OSCAR: "The Kilt Skate Returns"

This article appeared in the January, 2016, edition of The Ottawa South Community Review (aka OSCAR).  I have changed some of the details here to reflect recent announcements about the kilt skate location.

The Kilt Skate Returns


Don Cummer

It began as an annual house party on Riverdale Avenue to mark two birthdays -- Sir John A. Macdonald’s, and mine.

 Last year, it morphed into a full-blown winter festival in five Canadian cities to celebrate the bicentennial of our first Prime Minister. It became one of the opening events of Winterlude 2015.

And this year, it’s back! Sir John A. Macdonald will be 201, and the 2nd Annual Sir John A’s Great Canadian Kilt Skate is scheduled for Saturday, January 16th at Dow’s Lake, at Lansdowne Park Skating Court from noon to 2 p.m. 

Will we surpass the 200 hardy souls who braved the biting winds and brittle temperatures last year?

 We’re sure going to try!

 For one thing, we’re going to make it easier for people to join in – no matter the weather.

The skate will be held at the Lansdowne Park Skating Court, with lots of restaurants, pubs and even movie theatres nearby where skaters can warm themselves.

 If the National Capital Commission opens the Rideau Canal Skateway, we have the option to cross Queen Elizabeth Drive to enjoy the world's largest skating rink. After the skate, many of us plan to gather for refreshments at Milestones on Marche Way.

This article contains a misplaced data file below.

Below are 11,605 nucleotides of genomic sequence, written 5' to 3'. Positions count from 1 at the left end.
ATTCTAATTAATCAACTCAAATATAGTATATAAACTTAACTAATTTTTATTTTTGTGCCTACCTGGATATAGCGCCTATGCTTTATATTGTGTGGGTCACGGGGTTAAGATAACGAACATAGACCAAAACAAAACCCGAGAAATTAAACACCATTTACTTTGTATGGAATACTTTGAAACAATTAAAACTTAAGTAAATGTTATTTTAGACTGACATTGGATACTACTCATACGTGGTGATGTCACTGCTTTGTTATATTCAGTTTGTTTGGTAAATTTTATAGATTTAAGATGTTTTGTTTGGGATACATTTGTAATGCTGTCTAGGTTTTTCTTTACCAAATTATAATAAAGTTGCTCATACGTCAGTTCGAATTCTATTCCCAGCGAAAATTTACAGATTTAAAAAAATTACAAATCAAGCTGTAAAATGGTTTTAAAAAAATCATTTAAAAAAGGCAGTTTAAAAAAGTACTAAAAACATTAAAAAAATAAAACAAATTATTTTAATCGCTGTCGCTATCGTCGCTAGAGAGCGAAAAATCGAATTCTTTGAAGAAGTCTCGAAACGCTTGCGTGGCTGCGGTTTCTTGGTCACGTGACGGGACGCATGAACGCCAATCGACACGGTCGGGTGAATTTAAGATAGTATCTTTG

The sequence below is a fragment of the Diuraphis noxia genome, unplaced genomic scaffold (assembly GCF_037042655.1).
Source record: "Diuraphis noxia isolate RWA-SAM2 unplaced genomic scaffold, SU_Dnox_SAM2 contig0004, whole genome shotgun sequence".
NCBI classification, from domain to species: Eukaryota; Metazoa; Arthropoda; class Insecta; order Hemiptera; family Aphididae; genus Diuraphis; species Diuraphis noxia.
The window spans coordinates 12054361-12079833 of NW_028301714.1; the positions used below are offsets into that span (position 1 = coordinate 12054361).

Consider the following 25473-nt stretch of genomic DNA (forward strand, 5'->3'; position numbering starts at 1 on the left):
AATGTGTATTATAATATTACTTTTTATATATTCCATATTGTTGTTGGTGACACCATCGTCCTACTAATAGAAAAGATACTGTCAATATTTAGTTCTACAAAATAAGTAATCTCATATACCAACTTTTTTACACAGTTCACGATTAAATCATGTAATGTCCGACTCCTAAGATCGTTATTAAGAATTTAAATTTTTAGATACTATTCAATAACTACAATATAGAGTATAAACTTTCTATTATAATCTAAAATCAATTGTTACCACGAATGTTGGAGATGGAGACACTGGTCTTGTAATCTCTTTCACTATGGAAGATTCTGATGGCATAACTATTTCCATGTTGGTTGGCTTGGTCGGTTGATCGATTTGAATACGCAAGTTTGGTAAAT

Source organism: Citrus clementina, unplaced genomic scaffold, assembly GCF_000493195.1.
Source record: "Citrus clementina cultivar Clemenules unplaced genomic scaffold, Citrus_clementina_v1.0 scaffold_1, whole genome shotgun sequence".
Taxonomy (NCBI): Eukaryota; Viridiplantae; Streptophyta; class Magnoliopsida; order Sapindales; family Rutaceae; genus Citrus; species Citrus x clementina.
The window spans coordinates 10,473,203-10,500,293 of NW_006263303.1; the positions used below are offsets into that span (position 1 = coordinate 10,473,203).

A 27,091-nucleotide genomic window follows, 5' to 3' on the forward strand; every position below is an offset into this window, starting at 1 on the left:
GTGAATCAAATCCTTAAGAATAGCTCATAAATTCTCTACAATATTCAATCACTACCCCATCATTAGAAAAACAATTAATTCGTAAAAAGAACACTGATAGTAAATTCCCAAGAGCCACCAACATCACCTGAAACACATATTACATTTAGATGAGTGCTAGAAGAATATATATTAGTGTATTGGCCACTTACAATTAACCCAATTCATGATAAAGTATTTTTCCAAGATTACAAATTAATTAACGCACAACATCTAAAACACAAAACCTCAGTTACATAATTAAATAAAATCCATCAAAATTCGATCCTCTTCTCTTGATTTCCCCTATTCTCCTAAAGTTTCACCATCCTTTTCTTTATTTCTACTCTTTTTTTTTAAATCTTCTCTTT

For another, you don’t need a kilt.

Sure, a kilt would be useful and very trendy. But wear anything tartan, anything celtic, anything that celebrates your inner Scot. Bring a flag. Bring your porridge. Bring a stuffed toy highland cow.

Introduce your highland cow to the Scottish Society of Ottawa’s mascot: Hamish of the Clan Haggis.

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Last year, Sir John A’s Great Canadian Kilt Skate was held in five cities: Montreal, Winnipeg, Saskatoon and Calgary in addition to Ottawa.  Winnipeg, in particular, was eager to try to earn boasting rights: the longest skating rink, the most skaters, the coldest temperatures.

But with the wind chill, the Ottawa kilt skate was held in minus-35-degree weather – albeit on a gloriously sunny morning. If Winnipeg was colder, it wasn’t by much!

The skaters who showed up in Ottawa included the Ice Hogs, the Sen’s Sir John A. mascot, a large contingent of the Cameron Highlanders, and a snowman – some 200 in all, everyone determined to honour Sir John A with bare knees and ice. 

The Ottawa event surpassed the numbers in Winnipeg and other kilt skate cities, but our partner cities are gearing up to challenge our bragging rights as the country’s largest kilt skate.

And the longest skating rink? Sorry, Winnipeg: the skating surface at The Forks may be impressive and it may wind along the beautiful Assiniboine River, but nothing’s going to match the size and grandeur of the Rideau Canal Skateway – “the world’s largest” skating rink.

Once again, Sir John A’s Great Canadian Kilt Skate is organized by the Scottish Society of Ottawa.  Fresh from their success with the Fourth Annual Hogmanay at Aberdeen Pavilion on New Year’s Eve, the SSO moved quickly to host a Robbie Burns Dinner and a kilt skate that, together with Hogmanay, are branding January as “Scottish Month” in Ottawa.

 For more information on the kilt skate and other SSO events, check out their website. For more on a new and growing Canadian winter tradition, see www.kiltskate.com.

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Don Cummer is a long-time resident of Old Ottawa South and a frequent contributor to OSCAR. For many years he’s been observed skating the Rideau Canal in a kilt each January.  He’s delighted that hundreds of others have chosen to join him.